Why 'OJ: Made in America' Is the Best Documentary You'll See This Year


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Why 'OJ: Made in America' Is the Best Documentary You'll See This Year

This eight-hour TV documentary pulls off a ridiculous feat in storytelling and editing, drawing you into a narrative that ought to be exhausted by now.

All photos by Mickey Osterreicher/ESPN

This article originally appeared on VICE UK

It's a story so absurd that, more than 20 years later, it still doesn't seem real. OJ Simpson, sitting in prison for 33 years on kidnapping and robbery charges but acquitted of the murder of his ex-wife Nicole Brown and her friend, waiter Ron Goldman. OJ, swooping from the heights of sports and film stardom to incarceration. The closest imaginary parallel to Simpson's incredible rise and fall would be… I don't know, David Beckham being accused of killing two people, then later going to prison for a completely different crime altogether.


Most of us know Simpson's story. The televised trial was broadcast around the world, after all, rendering the idea of revisiting the story today even sillier. With that much live footage of the so-called "trial of the century" – from the prosecution's disastrous bid to have Simpson try on the gloves worn during the double murder to cross-examination focused more on LAPD detective Mark Fuhrman's history of calling black people niggers than the crime scene's DNA evidence – it seems there's nothing left to say.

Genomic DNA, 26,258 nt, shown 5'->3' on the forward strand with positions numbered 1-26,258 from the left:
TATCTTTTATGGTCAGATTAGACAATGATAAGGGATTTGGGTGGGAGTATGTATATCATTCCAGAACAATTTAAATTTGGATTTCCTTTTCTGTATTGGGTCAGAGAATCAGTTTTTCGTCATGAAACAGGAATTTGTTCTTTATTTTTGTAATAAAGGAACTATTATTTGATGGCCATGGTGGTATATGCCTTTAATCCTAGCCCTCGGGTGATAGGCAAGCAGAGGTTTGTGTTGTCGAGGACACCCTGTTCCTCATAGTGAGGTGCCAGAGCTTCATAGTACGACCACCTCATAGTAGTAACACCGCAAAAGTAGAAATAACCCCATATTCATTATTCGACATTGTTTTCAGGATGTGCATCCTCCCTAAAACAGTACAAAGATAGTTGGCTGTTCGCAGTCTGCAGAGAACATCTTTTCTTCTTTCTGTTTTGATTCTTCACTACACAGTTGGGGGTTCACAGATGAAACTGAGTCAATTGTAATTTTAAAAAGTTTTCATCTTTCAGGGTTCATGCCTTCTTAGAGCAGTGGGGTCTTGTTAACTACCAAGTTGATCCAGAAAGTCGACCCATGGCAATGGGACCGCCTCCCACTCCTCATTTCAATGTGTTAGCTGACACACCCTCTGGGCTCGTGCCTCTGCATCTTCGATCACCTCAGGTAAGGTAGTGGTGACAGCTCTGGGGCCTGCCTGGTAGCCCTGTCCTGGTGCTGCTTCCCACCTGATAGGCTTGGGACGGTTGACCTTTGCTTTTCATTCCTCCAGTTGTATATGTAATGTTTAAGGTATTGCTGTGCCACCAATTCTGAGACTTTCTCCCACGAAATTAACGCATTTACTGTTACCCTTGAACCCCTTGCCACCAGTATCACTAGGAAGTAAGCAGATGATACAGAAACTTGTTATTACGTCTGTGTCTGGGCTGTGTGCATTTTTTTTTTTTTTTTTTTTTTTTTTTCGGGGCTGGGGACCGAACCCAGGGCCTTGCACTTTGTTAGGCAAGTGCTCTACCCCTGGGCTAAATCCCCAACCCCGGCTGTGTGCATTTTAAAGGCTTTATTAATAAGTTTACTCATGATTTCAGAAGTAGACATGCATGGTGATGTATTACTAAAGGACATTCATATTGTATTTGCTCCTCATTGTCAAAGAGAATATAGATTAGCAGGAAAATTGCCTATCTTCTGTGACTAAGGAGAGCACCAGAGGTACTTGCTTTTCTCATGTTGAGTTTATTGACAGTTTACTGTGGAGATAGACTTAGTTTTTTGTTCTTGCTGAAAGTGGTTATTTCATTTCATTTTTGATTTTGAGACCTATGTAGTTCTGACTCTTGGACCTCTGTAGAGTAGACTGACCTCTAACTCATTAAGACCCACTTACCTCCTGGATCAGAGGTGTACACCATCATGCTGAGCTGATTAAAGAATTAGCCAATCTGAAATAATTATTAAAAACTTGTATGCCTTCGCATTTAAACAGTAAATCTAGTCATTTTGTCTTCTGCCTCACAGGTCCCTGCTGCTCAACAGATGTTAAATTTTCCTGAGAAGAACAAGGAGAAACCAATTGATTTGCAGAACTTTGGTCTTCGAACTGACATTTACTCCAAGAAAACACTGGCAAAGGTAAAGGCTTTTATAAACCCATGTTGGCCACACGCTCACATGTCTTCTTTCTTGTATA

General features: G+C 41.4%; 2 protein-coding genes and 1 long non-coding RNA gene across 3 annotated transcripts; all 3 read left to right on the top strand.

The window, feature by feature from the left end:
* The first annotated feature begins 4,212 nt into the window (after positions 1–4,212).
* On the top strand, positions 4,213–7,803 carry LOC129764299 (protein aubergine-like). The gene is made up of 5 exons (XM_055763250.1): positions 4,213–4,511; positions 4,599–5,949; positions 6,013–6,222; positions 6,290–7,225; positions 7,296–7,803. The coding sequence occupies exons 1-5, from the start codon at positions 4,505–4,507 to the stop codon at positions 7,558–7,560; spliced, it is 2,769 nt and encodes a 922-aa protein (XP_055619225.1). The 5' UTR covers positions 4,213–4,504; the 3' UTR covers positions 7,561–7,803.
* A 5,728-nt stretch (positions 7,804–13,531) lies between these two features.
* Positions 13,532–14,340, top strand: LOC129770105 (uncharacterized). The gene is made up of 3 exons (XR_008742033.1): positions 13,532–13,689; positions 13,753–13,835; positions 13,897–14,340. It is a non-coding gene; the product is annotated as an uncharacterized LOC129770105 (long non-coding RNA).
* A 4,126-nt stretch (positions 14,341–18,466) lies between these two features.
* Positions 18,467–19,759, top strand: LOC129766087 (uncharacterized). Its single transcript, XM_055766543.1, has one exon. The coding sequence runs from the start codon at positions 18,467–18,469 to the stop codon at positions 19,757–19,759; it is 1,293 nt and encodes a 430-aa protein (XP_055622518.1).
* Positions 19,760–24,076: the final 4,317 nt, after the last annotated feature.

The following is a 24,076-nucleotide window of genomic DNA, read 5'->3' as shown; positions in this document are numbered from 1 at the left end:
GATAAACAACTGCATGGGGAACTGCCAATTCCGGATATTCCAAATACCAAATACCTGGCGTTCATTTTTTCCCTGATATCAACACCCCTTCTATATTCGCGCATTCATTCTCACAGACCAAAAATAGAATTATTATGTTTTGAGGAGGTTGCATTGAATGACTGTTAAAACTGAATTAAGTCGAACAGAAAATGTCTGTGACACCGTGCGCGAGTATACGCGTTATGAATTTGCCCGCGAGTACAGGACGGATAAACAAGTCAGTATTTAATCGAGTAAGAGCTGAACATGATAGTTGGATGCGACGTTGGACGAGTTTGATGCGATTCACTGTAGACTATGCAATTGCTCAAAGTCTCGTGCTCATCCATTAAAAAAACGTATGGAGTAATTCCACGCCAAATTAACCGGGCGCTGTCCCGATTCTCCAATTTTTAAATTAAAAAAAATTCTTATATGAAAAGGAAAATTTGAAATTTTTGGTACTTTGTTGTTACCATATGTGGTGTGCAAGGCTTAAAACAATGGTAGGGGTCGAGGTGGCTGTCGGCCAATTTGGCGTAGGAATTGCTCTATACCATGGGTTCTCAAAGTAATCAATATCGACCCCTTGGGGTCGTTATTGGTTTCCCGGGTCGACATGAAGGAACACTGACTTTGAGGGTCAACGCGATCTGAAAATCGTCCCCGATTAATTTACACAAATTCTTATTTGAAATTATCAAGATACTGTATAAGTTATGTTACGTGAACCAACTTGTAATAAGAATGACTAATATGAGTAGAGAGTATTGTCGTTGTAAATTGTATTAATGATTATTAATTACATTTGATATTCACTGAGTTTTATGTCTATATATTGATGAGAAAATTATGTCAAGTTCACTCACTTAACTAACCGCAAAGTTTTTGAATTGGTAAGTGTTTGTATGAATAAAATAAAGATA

But that changes when you watch OJ: Made in America, a new five-part TV documentary that digs into Simpson's personal narrative and pulls out a fascinating, universal tale. This thing is about eight hours long, but rattles through at a pace that marks it out as a remarkable piece of storytelling. Made In America not only catalogues Simpson's life but how his trial encapsulated so much about American society. Director-producer Ezra Edelman tackles race, violence, power and the cult of celebrity, sitting down to interview everyone from Simpson's friends and two jurors from the murder case to the lawyers tasked with getting Simpson off and family members of both Nicole Brown and Ron Goldman.

Edelman's films were shown on BT Sport this past week and will be broadcast on BT Sport ESPN next week, so will probably be seen by about 50,000 people – a shame, really. The five parts tell a masterful story of police brutality, racial inequality and an athlete at the centre of it all who thought he could transcend race until the day his encounter with the criminal justice system made him a figurehead for the African American community. What the show does so well is fill in the gaps of knowledge you didn't realise you had or would have cared about.


Part one introduces OJ as an incomparable young athlete; the best up-and-coming running back in university-level American football at the time. "He ran through them like foreign water through a tourist," says sociologist Dr Harry Edwards in the show, remembering the speed and agility of Simpson's breaks down the edge of the field. Edelman juxtaposes this rise to prominence in the 1960s with the civil rights movement that Simpson seemed to so gleefully ignore. "I'm not black, I'm OJ" he was once quoted as saying, in a statement that's been repeated ever since and sets up the story to come.